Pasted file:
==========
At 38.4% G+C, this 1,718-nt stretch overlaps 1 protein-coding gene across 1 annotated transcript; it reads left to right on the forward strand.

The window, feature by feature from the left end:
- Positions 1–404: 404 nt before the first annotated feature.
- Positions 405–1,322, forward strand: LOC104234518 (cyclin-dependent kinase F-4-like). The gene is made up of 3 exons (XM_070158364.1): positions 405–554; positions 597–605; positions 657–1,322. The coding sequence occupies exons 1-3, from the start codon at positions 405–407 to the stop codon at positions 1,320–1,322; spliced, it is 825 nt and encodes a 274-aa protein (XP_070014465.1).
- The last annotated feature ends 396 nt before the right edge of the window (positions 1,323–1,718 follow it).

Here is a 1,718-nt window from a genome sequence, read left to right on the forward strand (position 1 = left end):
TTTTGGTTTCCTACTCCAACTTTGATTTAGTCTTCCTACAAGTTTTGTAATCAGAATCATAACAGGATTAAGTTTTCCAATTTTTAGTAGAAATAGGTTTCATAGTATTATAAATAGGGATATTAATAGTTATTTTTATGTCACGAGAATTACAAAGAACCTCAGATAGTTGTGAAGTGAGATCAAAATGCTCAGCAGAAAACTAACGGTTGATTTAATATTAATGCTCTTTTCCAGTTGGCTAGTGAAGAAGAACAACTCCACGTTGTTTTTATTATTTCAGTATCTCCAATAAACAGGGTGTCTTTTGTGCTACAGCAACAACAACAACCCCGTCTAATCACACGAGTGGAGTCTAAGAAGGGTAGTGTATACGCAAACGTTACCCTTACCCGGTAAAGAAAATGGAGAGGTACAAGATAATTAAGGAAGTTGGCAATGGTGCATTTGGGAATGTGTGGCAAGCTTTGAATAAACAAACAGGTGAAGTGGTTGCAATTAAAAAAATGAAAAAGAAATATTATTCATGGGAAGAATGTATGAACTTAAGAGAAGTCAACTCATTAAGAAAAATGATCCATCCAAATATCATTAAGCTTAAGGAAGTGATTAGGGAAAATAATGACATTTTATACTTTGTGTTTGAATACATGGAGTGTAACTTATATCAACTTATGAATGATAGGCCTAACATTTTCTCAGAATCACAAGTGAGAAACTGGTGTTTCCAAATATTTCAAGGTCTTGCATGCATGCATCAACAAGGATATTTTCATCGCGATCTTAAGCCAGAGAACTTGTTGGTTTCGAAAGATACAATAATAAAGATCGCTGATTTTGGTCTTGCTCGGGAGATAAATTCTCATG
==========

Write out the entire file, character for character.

At 38.4% G+C, this 1,718-nt stretch overlaps 1 protein-coding gene across 1 annotated transcript; it reads left to right on the forward strand.

The window, feature by feature from the left end:
- Positions 1–404: 404 nt before the first annotated feature.
- Positions 405–1,322, forward strand: LOC104234518 (cyclin-dependent kinase F-4-like). The gene is made up of 3 exons (XM_070158364.1): positions 405–554; positions 597–605; positions 657–1,322. The coding sequence occupies exons 1-3, from the start codon at positions 405–407 to the stop codon at positions 1,320–1,322; spliced, it is 825 nt and encodes a 274-aa protein (XP_070014465.1).
- The last annotated feature ends 396 nt before the right edge of the window (positions 1,323–1,718 follow it).

Here is a 1,718-nt window from a genome sequence, read left to right on the forward strand (position 1 = left end):
TTTTGGTTTCCTACTCCAACTTTGATTTAGTCTTCCTACAAGTTTTGTAATCAGAATCATAACAGGATTAAGTTTTCCAATTTTTAGTAGAAATAGGTTTCATAGTATTATAAATAGGGATATTAATAGTTATTTTTATGTCACGAGAATTACAAAGAACCTCAGATAGTTGTGAAGTGAGATCAAAATGCTCAGCAGAAAACTAACGGTTGATTTAATATTAATGCTCTTTTCCAGTTGGCTAGTGAAGAAGAACAACTCCACGTTGTTTTTATTATTTCAGTATCTCCAATAAACAGGGTGTCTTTTGTGCTACAGCAACAACAACAACCCCGTCTAATCACACGAGTGGAGTCTAAGAAGGGTAGTGTATACGCAAACGTTACCCTTACCCGGTAAAGAAAATGGAGAGGTACAAGATAATTAAGGAAGTTGGCAATGGTGCATTTGGGAATGTGTGGCAAGCTTTGAATAAACAAACAGGTGAAGTGGTTGCAATTAAAAAAATGAAAAAGAAATATTATTCATGGGAAGAATGTATGAACTTAAGAGAAGTCAACTCATTAAGAAAAATGATCCATCCAAATATCATTAAGCTTAAGGAAGTGATTAGGGAAAATAATGACATTTTATACTTTGTGTTTGAATACATGGAGTGTAACTTATATCAACTTATGAATGATAGGCCTAACATTTTCTCAGAATCACAAGTGAGAAACTGGTGTTTCCAAATATTTCAAGGTCTTGCATGCATGCATCAACAAGGATATTTTCATCGCGATCTTAAGCCAGAGAACTTGTTGGTTTCGAAAGATACAATAATAAAGATCGCTGATTTTGGTCTTGCTCGGGAGATAAATTCTCATG